You might have read in the news that Hillary Clinton prepared a bit more intensively than Donald Trump for the first presidential debate. But even if you didn't, you probably heard about its aftermath, with Clinton widening her lead in the polls and the Trump campaign vowing that the GOP candidate would buckle down on his preparation strategy ahead of the second debate.
Clinton was said to have cleared her schedule the week before the debate. She surrounded herself with strategists and communication experts. She studied policy and rehearsed her talking points. According to CNN, she also spent time watching Trump’s past debate performances and reading up on his policy proposals. Trump, meanwhile, continued to campaign, and one of his aides told the New York Times Trump had trouble focusing during practice sessions.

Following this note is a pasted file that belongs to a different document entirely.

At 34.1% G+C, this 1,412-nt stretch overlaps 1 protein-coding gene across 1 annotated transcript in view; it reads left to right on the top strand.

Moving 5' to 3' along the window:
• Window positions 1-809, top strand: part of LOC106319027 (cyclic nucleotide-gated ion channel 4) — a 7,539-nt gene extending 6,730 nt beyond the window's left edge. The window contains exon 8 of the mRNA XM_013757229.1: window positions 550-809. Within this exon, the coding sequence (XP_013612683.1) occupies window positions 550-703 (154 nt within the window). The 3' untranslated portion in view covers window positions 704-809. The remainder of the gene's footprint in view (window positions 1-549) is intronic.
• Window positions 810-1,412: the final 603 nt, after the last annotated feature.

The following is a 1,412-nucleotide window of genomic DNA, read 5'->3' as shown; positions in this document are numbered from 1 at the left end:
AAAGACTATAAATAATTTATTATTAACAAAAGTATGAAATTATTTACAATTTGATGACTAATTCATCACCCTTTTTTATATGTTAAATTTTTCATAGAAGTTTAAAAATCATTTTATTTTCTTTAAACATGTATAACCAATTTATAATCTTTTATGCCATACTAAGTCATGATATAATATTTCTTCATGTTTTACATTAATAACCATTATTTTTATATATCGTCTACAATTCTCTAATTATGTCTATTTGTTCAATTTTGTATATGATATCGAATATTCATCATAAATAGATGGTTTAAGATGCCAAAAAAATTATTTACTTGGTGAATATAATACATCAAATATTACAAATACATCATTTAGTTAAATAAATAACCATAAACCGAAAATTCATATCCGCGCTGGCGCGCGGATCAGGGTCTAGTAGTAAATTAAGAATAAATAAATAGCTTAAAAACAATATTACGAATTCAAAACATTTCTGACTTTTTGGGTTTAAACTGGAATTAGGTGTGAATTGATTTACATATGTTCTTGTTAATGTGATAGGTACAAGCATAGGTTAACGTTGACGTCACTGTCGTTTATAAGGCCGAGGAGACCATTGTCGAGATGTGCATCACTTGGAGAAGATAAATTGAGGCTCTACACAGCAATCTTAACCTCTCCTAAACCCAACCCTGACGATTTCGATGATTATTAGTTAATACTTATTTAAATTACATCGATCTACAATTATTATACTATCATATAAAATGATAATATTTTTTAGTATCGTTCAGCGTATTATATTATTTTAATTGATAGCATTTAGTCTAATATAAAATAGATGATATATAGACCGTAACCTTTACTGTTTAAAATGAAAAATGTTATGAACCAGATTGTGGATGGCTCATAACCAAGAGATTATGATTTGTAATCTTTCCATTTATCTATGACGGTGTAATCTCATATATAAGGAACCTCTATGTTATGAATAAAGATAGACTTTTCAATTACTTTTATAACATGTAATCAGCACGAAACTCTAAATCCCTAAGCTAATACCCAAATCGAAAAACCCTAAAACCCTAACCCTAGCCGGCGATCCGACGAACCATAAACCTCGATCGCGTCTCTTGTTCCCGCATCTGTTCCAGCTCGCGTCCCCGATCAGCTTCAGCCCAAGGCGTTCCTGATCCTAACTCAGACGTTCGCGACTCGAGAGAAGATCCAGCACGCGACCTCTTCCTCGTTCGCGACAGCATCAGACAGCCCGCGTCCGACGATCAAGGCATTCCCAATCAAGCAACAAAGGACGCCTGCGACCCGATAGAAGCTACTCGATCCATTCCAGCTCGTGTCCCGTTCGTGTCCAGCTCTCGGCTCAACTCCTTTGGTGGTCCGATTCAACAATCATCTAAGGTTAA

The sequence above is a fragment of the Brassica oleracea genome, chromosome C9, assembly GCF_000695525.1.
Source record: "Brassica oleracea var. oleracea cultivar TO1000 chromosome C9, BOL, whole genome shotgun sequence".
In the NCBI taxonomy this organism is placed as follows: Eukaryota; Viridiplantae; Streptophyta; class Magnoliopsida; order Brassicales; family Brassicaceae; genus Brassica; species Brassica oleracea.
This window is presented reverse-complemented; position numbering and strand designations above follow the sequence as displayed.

We'll have to see whether his new strategy pays off in Sunday's debate. To know what to watch out for, here's a look back at three key moments from the first debate that revealed how much both candidates may have brushed up. It's as a good a lesson as any that practicing a few important skills can help you nail even an unpredictable, unscripted speaking gig—whether you're addressing eight people or 80 million.
One of the reasons preparation is so important is because you get to practice your stories. We all have so many experiences in our lives that it can be difficult knowing which narratives to share for which occasions.
Clinton shared multiple stories, each with colorful imagery. The most memorable one she told was about her father. "He worked really hard," she recounted. "He printed drapery fabrics and went down with a silk screen and dumped the paint in and kept going." In the context of a presidential debate, it's easy to dismiss recollections like these as canned political set pieces—which they undoubtedly are.